Fire officials stay on high alert following first rain in 71 days

Sean C. Morgan

While mild weather and a little rain dropped the fire danger from “extreme” to “high” over the weekend, the Willamette National Forest has banned all campfires.

Thus far, the Sweet Home area has escaped a major fire, though about 1.5 acres has been burned so far this year by smaller fires.

As of Aug. 23, the Willamette National Forest banned fires forest-wide, including developed sites. The ban includes fires in wilderness areas and the use of charcoal briquettes. Camp stoves that use propane or liquid fuels with an on-off switch are acceptable.

“The weather has been consistently hot and dry in this area, and we continue to see illegal and unattended fires,” said Forest Supervisor Tracy Beck. “Safety of our neighbors and employees is our first priority, and the decision has been made to ban all campfires.”

Under current fire restrictions, smoking is not allowed except within an enclosed vehicle or building, or a developed recreation site. Generators are permitted only in areas devoid of vegetation, such as a paved area or developed campsite. Motorized vehicles may operate only on designated trails and roads. Santiam and Huckleberry OHV areas remain open, but riders are cautioned to park in areas devoid of vegetation for 10 feet around any vehicle.

Around Sweet Home, the air was clear of smoke Friday, and the weather warmed up a bit, said Chad Calderwood, forest protection supervisor for the Oregon Department of Forestry Sweet Home Unit. Winds came up, causing problems with fires across the state.

The fire danger rating decreased from extreme to high Sunday at noon based on higher humidity levels, cloud cover and low temperatures over the weekend, Calderwood said. The Industrial Fire Protection level remained at III, but Monday it was at II with a day-long waiver. That level will remain a daily discussion.

Calderwood said the Sweet Home Unit measured .17 inches of rain from 11:30 p.m. to 7 a.m.

That was the first rain since June 17, a total of 71 days, according to U.S. Army Corps of Engineers records.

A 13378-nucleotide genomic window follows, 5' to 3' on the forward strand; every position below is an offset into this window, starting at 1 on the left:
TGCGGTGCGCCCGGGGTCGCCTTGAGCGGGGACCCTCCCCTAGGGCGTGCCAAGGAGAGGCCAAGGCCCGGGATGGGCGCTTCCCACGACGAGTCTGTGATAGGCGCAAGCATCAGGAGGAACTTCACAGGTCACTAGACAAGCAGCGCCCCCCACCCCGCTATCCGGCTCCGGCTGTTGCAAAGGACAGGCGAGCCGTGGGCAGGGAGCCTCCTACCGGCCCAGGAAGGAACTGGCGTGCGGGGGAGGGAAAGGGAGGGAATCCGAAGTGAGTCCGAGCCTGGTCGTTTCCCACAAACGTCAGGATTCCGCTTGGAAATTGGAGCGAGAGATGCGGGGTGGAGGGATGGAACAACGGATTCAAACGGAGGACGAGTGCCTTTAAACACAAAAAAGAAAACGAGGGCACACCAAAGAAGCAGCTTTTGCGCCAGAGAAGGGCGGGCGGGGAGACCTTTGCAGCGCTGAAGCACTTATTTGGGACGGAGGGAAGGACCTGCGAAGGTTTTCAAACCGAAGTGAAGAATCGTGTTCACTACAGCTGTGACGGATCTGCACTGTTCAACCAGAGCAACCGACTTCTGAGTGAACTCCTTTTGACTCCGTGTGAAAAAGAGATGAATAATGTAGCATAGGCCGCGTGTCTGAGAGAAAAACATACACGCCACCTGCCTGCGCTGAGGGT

Calderwood said he did not know when or if the fire danger level would increase back to extreme.

Temperatures were expected to reach back into the 80s this week, Calderwood said, and “they say after this, there’s no rain in sight.”

The Sweet Home Unit has responded to 47 calls this summer as of Monday, Calderwood said. The unit has had nine statistical fires, where ODF personnel must take significant action.

Response to fires has been aggressive.

“We’ve been jumping on stuff,” Calderwood said.

The unit has remained fully staffed, with days off canceled to ensure local fire coverage. Personnel have been helping local fire departments with their calls, including a manufactured home that burned on Osage Street Tuesday, Aug. 21.

Sweet Home personnel responded Friday, Aug. 24, to a fire in the Whitcomb Creek area, Calderwood said. It burned an area of about 70 feet by 30 feet. The fire got into some stumps but not into the trees. The cause is under investigation.

The Sweet Home Unit took action on another fire in the Brush Creek area on Aug. 16, Calderwood said. Named the Horse Rock Fire, it burned nearly an acre. ODF was assisted by the Sweet Home Fire and Ambulance District, Mohawk Fire District and Cascade Timber Consulting. The cause is under investigation.

Sweet Home Unit personnel have been busy in the past couple of weeks off district, Calderwood said. They assisted the Eastern Lane Unit on the 1.8-acre McGowan Powerline Fire outside Marcola and another in the Richardson Gap area.

Sweet Home sent three engines, while Eastern Lane provided four, with two helicopters from Weyerhaeuser.

On the Willamette National Forest, 26 human-caused fires have been reported. Several other fires are under investigation.

Nationally, 111 large fires have burned more than 2.1 million acres in 12 states. Fourteen large fires are currently burning in Oregon. The National Preparedness Level is currently at 5 – the highest level, and the Pacific Northwest is currently experiencing a very challenging fire year due to both the number and size of active fires and the current shortage of firefighting resources (like crews, aircraft, and supplies) to meet this high demand.

With bow hunting season just now under way, Calderwood urges caution. “We just want people to be safe, be vigilant and watch out for things. Help us so we can protect the places they’re hunting.”

People need to carry fire-fighting equipment when on unimproved roads, Calderwood said. That includes a shovel with a handle at least 26 inches long and 5 gallons of water or a 2.5-pound fire extinguisher.

He said that most private land is closed to the public at this time. That includes CTC, Giustina, Weyerhaeuser, Seneca and Starker lands.

Public lands are open but are under full restrictions at this point.

This won’t change until the area receives significant rainfall, Calderwood said. Weather is expected to remain warm in the near future, with temperatures running in the 80s.